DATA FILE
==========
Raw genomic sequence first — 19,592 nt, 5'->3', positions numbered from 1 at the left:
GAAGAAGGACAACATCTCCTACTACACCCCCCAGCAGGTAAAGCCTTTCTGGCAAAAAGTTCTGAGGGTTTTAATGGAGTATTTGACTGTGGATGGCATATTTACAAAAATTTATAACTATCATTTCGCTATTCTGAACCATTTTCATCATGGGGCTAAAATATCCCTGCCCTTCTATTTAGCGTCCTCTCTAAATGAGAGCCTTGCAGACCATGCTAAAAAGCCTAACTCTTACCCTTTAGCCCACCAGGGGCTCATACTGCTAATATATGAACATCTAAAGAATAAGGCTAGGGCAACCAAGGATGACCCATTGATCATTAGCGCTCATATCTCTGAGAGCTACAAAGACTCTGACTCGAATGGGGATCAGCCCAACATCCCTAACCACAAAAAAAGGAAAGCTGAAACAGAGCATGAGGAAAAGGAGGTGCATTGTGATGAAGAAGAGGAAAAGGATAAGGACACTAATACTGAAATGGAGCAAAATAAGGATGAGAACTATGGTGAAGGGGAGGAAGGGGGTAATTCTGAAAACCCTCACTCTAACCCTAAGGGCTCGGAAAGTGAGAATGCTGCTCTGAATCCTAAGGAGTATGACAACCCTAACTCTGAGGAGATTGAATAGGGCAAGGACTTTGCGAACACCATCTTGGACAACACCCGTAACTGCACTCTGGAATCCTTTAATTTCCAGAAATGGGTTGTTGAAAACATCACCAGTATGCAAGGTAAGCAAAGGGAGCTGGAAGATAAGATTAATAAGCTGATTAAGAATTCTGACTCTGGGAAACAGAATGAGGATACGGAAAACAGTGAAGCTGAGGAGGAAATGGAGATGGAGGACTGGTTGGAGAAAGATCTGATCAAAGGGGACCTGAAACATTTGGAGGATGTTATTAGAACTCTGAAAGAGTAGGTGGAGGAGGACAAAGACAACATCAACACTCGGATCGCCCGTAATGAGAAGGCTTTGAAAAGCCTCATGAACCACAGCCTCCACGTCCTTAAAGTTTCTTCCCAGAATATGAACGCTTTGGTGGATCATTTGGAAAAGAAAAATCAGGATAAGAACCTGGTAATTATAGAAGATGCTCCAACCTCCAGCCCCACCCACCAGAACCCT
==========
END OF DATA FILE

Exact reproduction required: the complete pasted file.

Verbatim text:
Raw genomic sequence first — 19,592 nt, 5'->3', positions numbered from 1 at the left:
GAAGAAGGACAACATCTCCTACTACACCCCCCAGCAGGTAAAGCCTTTCTGGCAAAAAGTTCTGAGGGTTTTAATGGAGTATTTGACTGTGGATGGCATATTTACAAAAATTTATAACTATCATTTCGCTATTCTGAACCATTTTCATCATGGGGCTAAAATATCCCTGCCCTTCTATTTAGCGTCCTCTCTAAATGAGAGCCTTGCAGACCATGCTAAAAAGCCTAACTCTTACCCTTTAGCCCACCAGGGGCTCATACTGCTAATATATGAACATCTAAAGAATAAGGCTAGGGCAACCAAGGATGACCCATTGATCATTAGCGCTCATATCTCTGAGAGCTACAAAGACTCTGACTCGAATGGGGATCAGCCCAACATCCCTAACCACAAAAAAAGGAAAGCTGAAACAGAGCATGAGGAAAAGGAGGTGCATTGTGATGAAGAAGAGGAAAAGGATAAGGACACTAATACTGAAATGGAGCAAAATAAGGATGAGAACTATGGTGAAGGGGAGGAAGGGGGTAATTCTGAAAACCCTCACTCTAACCCTAAGGGCTCGGAAAGTGAGAATGCTGCTCTGAATCCTAAGGAGTATGACAACCCTAACTCTGAGGAGATTGAATAGGGCAAGGACTTTGCGAACACCATCTTGGACAACACCCGTAACTGCACTCTGGAATCCTTTAATTTCCAGAAATGGGTTGTTGAAAACATCACCAGTATGCAAGGTAAGCAAAGGGAGCTGGAAGATAAGATTAATAAGCTGATTAAGAATTCTGACTCTGGGAAACAGAATGAGGATACGGAAAACAGTGAAGCTGAGGAGGAAATGGAGATGGAGGACTGGTTGGAGAAAGATCTGATCAAAGGGGACCTGAAACATTTGGAGGATGTTATTAGAACTCTGAAAGAGTAGGTGGAGGAGGACAAAGACAACATCAACACTCGGATCGCCCGTAATGAGAAGGCTTTGAAAAGCCTCATGAACCACAGCCTCCACGTCCTTAAAGTTTCTTCCCAGAATATGAACGCTTTGGTGGATCATTTGGAAAAGAAAAATCAGGATAAGAACCTGGTAATTATAGAAGATGCTCCAACCTCCAGCCCCACCCACCAGAACCCT